One of these overlooked load dimensions is „training difficulty”. This is especially surprising as changing the level of balance task demand (e.g., varying stance conditions or manipulating the sensory input) has been described as being one way to design varied and challenging BT [7, 8]. Further, cross-sectional studies [9,10,11,12,13] showed that balance performance can be challenged by the level of task difficulty. In this regard, Muehlbauer et al.  reported an increase in postural sway when the base of support was reduced (i.e., from bipedal stance over step and tandem stance to unipedal stance) and the sensory input was altered (i.e., from standing with eyes opened on firm ground over eyes opened on foam ground to eyes closed on firm ground). However, the effects of conducting BT with different balance task demands on balance performance in youth have not been investigated in the context of regular BT lasting several weeks.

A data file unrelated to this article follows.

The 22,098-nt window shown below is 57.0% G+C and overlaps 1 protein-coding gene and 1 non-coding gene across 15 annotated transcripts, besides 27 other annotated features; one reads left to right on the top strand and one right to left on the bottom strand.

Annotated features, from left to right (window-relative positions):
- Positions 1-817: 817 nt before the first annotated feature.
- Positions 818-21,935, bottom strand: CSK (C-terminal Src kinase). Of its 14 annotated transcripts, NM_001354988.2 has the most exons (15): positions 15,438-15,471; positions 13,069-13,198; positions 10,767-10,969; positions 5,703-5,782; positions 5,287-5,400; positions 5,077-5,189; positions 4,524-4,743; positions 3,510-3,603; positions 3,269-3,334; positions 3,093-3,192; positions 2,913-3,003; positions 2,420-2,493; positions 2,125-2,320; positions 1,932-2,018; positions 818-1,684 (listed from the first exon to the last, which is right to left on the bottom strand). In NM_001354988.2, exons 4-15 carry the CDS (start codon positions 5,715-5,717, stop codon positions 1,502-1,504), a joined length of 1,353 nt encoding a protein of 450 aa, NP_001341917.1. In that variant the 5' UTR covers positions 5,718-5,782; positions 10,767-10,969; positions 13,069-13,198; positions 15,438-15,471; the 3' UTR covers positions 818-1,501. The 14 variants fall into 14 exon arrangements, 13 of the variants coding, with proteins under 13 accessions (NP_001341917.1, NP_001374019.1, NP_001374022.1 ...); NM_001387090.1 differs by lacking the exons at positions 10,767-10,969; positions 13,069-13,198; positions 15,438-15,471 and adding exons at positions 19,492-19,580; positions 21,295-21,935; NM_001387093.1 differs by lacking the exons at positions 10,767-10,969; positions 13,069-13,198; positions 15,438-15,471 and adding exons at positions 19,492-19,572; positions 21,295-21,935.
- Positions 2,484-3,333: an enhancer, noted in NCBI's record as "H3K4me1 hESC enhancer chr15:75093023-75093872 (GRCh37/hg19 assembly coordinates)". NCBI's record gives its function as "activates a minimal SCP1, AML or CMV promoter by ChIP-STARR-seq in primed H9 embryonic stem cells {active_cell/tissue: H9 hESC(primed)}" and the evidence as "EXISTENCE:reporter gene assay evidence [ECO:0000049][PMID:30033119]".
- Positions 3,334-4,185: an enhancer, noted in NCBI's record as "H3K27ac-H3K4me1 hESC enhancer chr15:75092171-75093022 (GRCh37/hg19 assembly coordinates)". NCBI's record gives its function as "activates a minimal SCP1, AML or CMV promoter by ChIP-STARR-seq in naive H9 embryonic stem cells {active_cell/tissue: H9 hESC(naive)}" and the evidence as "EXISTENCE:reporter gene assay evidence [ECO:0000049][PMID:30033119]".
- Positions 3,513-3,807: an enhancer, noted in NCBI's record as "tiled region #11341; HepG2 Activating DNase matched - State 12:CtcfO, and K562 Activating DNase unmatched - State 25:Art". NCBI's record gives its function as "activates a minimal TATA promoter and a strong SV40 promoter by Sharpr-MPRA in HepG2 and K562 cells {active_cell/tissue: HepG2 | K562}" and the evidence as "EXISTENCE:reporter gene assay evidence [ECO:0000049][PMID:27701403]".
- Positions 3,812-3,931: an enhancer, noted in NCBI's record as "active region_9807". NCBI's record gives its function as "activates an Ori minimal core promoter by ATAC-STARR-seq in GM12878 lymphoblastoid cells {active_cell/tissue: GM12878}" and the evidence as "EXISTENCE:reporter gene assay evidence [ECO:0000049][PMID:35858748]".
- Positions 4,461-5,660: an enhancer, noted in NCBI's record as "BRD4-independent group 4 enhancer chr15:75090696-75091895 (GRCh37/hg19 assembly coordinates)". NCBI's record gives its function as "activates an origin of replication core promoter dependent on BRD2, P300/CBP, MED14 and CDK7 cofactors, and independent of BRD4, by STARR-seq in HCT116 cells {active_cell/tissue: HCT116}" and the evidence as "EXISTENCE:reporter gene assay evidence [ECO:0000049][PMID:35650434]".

Thus, the aim of the present study was to investigate the effects of BT conducted under a high versus a low level of task difficulty on balance performance in youth. We expected that both exercise conditions will result in enhanced balance performance but the improvement will be larger in the group that used a high compared to a low level of balance task difficulty during training.